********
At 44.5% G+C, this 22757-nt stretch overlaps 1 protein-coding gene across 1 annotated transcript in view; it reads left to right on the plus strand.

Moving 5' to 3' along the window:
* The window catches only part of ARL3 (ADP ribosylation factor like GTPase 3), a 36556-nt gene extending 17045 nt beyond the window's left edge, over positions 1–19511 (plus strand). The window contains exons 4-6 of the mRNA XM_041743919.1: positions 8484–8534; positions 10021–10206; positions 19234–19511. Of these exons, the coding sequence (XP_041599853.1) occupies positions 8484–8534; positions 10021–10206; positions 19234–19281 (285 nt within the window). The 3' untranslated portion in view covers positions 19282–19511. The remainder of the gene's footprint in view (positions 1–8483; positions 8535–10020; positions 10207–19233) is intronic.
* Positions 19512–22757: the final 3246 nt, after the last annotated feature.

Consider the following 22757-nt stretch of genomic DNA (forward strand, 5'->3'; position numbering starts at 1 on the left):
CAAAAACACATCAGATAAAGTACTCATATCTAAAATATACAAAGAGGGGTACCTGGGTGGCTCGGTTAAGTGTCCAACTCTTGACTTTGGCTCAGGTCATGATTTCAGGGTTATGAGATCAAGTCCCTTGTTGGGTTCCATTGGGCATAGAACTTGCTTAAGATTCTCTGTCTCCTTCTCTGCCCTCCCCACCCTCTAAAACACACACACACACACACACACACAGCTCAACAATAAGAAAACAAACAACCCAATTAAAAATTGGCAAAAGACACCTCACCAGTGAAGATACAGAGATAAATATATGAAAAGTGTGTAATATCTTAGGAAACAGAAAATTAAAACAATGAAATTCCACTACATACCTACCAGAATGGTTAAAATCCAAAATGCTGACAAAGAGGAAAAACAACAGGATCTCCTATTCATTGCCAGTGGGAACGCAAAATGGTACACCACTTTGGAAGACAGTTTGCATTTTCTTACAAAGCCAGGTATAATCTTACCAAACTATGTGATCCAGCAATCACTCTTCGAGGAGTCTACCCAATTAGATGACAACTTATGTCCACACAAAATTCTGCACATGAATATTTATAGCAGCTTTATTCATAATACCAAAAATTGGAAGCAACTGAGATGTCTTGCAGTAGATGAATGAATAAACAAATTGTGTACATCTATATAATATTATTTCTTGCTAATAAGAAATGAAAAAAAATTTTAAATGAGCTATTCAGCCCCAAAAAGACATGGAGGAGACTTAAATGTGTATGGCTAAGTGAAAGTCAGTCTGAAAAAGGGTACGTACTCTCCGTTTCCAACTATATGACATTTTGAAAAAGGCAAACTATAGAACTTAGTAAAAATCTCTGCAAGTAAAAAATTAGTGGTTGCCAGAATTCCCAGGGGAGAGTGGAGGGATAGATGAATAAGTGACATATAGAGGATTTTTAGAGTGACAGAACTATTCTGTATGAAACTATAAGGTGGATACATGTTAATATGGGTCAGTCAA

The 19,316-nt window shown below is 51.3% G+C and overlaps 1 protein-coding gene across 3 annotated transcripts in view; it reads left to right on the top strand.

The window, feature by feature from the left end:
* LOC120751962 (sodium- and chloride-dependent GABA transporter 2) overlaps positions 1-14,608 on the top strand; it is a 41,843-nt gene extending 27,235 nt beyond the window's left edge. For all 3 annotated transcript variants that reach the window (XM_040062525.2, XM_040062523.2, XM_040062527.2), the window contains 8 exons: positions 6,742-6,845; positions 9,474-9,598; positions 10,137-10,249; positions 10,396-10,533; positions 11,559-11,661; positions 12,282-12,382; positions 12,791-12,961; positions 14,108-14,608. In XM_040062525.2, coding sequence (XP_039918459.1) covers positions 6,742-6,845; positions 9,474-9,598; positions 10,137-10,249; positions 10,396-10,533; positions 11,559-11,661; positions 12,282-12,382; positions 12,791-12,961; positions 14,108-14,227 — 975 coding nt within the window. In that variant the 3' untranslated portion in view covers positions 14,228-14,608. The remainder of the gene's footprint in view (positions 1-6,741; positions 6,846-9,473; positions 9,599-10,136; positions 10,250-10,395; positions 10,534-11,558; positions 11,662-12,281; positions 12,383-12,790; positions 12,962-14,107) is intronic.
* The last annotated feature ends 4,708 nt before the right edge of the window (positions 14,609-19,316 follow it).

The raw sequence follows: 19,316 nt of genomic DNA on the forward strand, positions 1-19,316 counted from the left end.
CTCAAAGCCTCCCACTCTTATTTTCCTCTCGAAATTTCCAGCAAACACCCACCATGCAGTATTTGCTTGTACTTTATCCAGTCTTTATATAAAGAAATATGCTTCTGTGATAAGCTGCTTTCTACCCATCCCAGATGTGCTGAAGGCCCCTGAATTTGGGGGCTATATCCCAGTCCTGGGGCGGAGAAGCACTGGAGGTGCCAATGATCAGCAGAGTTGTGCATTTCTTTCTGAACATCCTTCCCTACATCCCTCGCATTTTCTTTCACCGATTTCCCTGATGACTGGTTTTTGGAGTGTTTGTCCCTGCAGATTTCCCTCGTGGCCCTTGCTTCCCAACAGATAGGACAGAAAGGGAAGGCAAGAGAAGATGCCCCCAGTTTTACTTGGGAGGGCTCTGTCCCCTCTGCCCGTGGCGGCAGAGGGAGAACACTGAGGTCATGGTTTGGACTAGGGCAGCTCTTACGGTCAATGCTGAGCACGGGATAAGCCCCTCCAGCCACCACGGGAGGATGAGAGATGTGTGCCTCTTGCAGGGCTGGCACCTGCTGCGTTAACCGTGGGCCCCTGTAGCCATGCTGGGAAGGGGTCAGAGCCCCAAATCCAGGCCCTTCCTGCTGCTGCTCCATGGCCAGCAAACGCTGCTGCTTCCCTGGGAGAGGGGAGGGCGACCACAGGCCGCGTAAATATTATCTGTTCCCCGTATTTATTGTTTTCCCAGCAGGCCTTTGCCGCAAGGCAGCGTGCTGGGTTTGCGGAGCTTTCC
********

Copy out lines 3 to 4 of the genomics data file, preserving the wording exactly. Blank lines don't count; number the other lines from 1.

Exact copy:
* The window catches only part of ARL3 (ADP ribosylation factor like GTPase 3), a 36556-nt gene extending 17045 nt beyond the window's left edge, over positions 1–19511 (plus strand). The window contains exons 4-6 of the mRNA XM_041743919.1: positions 8484–8534; positions 10021–10206; positions 19234–19511. Of these exons, the coding sequence (XP_041599853.1) occupies positions 8484–8534; positions 10021–10206; positions 19234–19281 (285 nt within the window). The 3' untranslated portion in view covers positions 19282–19511. The remainder of the gene's footprint in view (positions 1–8483; positions 8535–10020; positions 10207–19233) is intronic.
* Positions 19512–22757: the final 3246 nt, after the last annotated feature.